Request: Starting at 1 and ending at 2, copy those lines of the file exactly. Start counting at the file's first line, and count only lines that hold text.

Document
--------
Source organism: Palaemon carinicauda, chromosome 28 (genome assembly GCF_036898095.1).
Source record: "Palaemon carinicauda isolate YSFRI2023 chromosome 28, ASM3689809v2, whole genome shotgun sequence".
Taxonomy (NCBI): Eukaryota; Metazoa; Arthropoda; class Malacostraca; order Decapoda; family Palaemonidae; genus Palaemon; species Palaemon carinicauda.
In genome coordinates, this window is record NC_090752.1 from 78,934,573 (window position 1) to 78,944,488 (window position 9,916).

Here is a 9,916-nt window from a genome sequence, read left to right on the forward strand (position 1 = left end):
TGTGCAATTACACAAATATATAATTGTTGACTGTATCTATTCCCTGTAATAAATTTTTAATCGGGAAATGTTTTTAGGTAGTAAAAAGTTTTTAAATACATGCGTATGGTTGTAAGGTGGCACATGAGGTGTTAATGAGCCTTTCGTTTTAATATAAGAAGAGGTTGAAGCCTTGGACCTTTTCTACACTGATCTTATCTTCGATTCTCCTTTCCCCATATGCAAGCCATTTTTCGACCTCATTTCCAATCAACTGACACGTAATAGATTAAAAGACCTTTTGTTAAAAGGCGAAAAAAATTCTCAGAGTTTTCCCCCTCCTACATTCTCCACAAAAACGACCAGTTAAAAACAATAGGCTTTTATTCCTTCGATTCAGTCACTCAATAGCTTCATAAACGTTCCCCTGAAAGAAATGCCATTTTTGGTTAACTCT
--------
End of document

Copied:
Source organism: Palaemon carinicauda, chromosome 28 (genome assembly GCF_036898095.1).
Source record: "Palaemon carinicauda isolate YSFRI2023 chromosome 28, ASM3689809v2, whole genome shotgun sequence".